This island handles the euro as its currency and is a producer of vanilla, cotton, coffee and copra (part of the coconut), as well as fantastic handicrafts of snails and corals. The cultivation of black pearls is also a substantial source of income. Most are exported to Japan, Europe and the United States. The Marché Papeete (“Municipal Market”) is a famous landmark in Tahiti. full of life, it sells oils, handicrafts and various souvenir items, native fruits, goldfish, baskets, sarongs and flowers.

In the market, the most careful spice in Polynesia is sold, vanilla, in pods, in tea leaves, in coffee or in oil. It is also traded with noni juice, which cures everything. Famous wood carvings fill the shelves. And on the upper floors the expert “tattooists” are installed, who embellish arms, legs, etc. with the legendary Polynesian tattoos of geometric figures, icons or signs of their tikis gods. At night there are the Roulottes that are mobile restaurants of varied gastronomy: native, Chinese, French, sweet or salty.


Tourists who travel arrive and depart to Papeete via cruise ships or use the domestic airline at Faa’a International Airport, which was completed and opened in 1962. Tahiti receives the most tourists in the ‘Polynesian winter’, between May and October.


  • Papeete City Tour
  • The esplanade facing the sea
  • Bougainville Park (formerly Albert Park, after a former Belgian king, is now named after Louis Antoine de Bougainville, the first French explorer to circumnavigate the globe.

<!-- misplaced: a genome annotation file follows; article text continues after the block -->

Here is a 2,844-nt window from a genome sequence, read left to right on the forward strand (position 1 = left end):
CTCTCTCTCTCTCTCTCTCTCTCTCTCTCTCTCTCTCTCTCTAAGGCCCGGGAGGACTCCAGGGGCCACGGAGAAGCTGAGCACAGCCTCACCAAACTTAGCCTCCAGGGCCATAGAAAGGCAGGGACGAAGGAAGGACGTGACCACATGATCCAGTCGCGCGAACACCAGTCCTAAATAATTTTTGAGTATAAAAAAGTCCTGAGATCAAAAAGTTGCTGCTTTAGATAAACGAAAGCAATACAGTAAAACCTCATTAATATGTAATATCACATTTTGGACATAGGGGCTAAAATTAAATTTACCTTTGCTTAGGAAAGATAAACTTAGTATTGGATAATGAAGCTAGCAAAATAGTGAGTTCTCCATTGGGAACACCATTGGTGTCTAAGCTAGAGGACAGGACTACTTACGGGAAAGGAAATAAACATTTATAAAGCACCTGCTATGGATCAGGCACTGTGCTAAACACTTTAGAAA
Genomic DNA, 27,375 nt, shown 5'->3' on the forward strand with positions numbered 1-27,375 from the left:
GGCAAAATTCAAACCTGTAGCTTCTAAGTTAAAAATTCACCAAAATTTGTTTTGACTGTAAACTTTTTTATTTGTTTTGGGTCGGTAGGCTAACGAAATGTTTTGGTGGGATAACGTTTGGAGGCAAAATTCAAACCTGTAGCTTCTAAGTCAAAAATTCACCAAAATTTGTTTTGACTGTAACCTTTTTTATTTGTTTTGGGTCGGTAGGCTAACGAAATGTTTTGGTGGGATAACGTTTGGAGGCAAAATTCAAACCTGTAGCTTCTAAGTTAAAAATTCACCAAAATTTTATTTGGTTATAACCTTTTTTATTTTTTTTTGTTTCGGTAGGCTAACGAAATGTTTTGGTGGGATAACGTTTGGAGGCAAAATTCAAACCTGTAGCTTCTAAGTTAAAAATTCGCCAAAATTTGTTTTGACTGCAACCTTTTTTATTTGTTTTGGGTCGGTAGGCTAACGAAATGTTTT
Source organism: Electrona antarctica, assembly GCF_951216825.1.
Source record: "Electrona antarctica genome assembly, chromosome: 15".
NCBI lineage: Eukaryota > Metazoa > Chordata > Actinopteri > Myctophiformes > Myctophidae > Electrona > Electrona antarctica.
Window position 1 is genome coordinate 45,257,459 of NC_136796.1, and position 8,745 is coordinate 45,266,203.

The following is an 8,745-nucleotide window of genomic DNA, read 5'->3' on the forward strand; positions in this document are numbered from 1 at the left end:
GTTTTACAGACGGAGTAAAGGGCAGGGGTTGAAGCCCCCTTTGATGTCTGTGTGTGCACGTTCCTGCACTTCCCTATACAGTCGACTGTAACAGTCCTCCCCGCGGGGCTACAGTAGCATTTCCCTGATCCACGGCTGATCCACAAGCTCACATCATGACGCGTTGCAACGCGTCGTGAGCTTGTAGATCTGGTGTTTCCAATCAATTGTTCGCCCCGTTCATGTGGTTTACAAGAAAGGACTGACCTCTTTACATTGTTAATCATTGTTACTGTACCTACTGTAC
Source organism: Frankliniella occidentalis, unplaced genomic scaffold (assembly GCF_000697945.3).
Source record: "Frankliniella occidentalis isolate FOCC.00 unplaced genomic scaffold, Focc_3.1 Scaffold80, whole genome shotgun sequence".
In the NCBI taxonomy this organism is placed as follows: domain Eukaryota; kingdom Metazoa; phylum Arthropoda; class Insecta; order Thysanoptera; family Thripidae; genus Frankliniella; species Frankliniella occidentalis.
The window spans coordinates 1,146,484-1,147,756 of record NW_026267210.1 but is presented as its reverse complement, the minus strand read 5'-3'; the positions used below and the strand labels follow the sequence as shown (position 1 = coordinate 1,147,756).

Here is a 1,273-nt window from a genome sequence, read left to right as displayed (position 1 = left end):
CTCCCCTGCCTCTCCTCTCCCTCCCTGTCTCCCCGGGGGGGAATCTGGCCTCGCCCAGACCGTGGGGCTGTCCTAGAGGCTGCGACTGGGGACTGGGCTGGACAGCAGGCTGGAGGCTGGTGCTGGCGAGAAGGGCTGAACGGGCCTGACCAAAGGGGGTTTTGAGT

• Notre Dame de Papeete Cathedral
  • The Territorial Assembly is the heart of Polynesian government and contains the Territorial Assembly building, the residence of the High Commissioner, as well as a once popular Paul Gauguin clubhouse. It was also once the site of the royal residence and palace of Queen Pomare IV of Tahiti, who ruled from 1827 to 1877.
  • presidential palace
  • The Tahiti Papeete Temple of The Church of Jesus Christ of Latter-day Saints
  • The Monument to Pouvanaa an Oopa
  • La Mairie
  • Papeete market


  • Presidence
  • Papeete Cathedral
  • Temple Paofai

Popular culture

  • Papeete is mentioned in the song Southern Cross by Crosby, Stills and Nash., Somewhere Over China Jimmy Buffett., And “A Hot Midsummer Night” by Chic.
  • Papeete is also mentioned in Bruce Brown’s groundbreaking surf movie The Endless Summer. Papeete Beach is nicknamed “Ins and Outs”, because the steep shore causes the waves to break in two directions: towards the beach and the sea.
  • Papeete is where Robert Louis Stevenson’s “The Ebb Tide” begins.
  • Papeete, a schooner built by Matthew Turner, who had large business interests in Tahiti, was known for a 17-day fast passage from San Francisco to Tahiti.


  • Tania Barioz, French alpine skier.
  • Conrrad L. Hall, American filmmaker.
  • Marama Vahirua, Tahitian-French footballer.


Among the fundamental sports are soccer, beach soccer, here the World Cup of this specialty FIFA 2013 was held previously and satisfactorily among others.


Papeete’s name is sometimes spelled Papeete in Tahiti, with the apostrophe to represent the glottal stop, promoted by the Academie Tahitienne and accepted by the territorial government. This apostrophe, however, is often omitted.

Papeete, French Polynesia